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Trauma & PTSD

Trauma refers to an extremely distressing or disturbing event or experience that overwhelms a person's ability to cope. In essence trauma can be defined as anything that happened that you didn't have the skills to deal or cope with at the time. 

It can be caused by various events but most often people identify events such as physical or sexual assault, accidents, natural disasters, war, or witnessing violence.

Traumatic events can have a profound impact on an individual's emotional, psychological, and physical well-being and impact all facets of a person’s life.



Post-Traumatic Stress Disorder (PTSD) is a specific mental health condition that can develop in some individuals following exposure to a traumatic event. It is characterized by a range of symptoms that persist for an extended period, typically more than a month, and significantly interfere with daily functioning. Symptoms of PTSD can include intrusive memories or flashbacks of the traumatic event, avoidance of reminders associated with the trauma, negative changes in mood and cognition, heightened arousal and reactivity, and alterations in sleep and concentration.

The treatment of trauma and PTSD often involves working with a psychologist experienced in trauma-focused therapies.

Some evidence-based approaches for treating trauma and PTSD include:

  1. Cognitive-Behavioural Therapy (CBT): CBT is a widely used and effective therapy for trauma and PTSD. It focuses on helping individuals identify and challenge unhelpful thoughts and beliefs related to the trauma. CBT also incorporates techniques such as exposure therapy, where individuals gradually confront their fears and traumatic memories in a safe and controlled manner, and develop healthy coping strategies.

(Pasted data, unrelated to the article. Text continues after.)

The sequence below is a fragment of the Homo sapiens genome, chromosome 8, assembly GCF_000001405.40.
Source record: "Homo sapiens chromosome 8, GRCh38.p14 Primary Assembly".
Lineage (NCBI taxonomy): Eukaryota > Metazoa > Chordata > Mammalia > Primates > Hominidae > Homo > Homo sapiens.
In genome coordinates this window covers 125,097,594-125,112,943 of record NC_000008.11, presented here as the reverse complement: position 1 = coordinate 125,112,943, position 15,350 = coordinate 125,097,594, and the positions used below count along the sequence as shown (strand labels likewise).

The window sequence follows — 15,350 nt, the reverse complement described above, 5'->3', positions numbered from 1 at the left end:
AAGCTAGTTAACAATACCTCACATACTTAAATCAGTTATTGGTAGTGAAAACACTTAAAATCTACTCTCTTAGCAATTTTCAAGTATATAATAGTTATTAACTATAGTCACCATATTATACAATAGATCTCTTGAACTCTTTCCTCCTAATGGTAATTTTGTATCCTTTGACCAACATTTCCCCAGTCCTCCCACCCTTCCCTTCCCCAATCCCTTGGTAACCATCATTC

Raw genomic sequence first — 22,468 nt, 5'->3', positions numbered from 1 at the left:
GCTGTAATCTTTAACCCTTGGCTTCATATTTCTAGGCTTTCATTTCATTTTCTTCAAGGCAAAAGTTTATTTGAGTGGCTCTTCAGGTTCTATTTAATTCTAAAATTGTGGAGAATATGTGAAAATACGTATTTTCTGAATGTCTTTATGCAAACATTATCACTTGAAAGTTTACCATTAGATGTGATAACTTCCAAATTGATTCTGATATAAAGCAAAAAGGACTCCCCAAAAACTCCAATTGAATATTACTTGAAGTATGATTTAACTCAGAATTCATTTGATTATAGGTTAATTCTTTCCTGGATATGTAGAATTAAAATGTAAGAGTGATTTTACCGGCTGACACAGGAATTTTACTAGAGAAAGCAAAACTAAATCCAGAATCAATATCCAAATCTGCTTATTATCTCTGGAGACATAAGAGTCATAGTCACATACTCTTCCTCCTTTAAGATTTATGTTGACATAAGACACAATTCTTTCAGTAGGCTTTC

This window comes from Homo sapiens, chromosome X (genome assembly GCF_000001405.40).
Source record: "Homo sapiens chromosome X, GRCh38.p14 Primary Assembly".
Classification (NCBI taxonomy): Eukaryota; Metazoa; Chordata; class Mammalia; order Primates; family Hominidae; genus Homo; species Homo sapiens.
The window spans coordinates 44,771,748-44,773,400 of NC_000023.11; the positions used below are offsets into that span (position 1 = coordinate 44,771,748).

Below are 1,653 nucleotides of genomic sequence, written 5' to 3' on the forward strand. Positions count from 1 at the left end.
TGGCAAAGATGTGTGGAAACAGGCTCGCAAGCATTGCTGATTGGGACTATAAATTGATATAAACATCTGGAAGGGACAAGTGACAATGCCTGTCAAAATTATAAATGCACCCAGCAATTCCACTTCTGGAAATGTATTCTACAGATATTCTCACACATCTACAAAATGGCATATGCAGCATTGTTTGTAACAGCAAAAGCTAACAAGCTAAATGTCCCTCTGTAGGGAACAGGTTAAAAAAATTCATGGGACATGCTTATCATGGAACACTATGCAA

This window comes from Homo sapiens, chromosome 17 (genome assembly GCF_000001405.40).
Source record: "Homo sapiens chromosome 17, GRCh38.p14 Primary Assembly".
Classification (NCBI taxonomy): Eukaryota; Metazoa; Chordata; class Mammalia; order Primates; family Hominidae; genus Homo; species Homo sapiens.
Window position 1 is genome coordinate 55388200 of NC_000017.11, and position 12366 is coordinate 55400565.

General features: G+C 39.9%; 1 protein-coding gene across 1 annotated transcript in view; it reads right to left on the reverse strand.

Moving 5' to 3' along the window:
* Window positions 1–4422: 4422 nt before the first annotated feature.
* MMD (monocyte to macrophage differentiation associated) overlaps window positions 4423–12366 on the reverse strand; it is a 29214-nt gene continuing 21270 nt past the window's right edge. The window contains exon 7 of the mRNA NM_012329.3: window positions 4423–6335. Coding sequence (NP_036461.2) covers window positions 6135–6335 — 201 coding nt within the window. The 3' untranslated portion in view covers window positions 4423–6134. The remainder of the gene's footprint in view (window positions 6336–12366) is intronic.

2. Eye Movement Desensitization and Reprocessing (EMDR): EMDR is a specialised therapy designed to address trauma and PTSD. It involves bilateral stimulation, such as eye movements and bilateral stimulation. The goal is to facilitate the reprocessing of the traumatic material and reduce the associated distressing symptoms.

  3. Prolonged Exposure Therapy (PE): PE is a form of cognitive-behavioural therapy that involves gradually and repeatedly exposing individuals to the traumatic memories or situations they have been avoiding. Through this process, individuals learn to confront and process the traumatic experiences, reducing avoidance and distress.

  4. Trauma-Focused Cognitive-Behavioural Therapy (TF-CBT): TF-CBT is specifically designed for children and adolescents who have experienced trauma. It combines elements of CBT with techniques to address the unique developmental needs of young individuals.


It's important to remember each individual's experience with trauma and PTSD is unique, and treatment should be tailored and designed collaboratively specific to the needs of the client.

At WholeMinds Psychology Emma can conduct a thorough assessment and recommend the most appropriate treatment approach based on the individual's circumstances. The therapeutic relationship, trust, and a safe environment are crucial in the healing process for trauma and PTSD.

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Trauma &
Personality Disorders 
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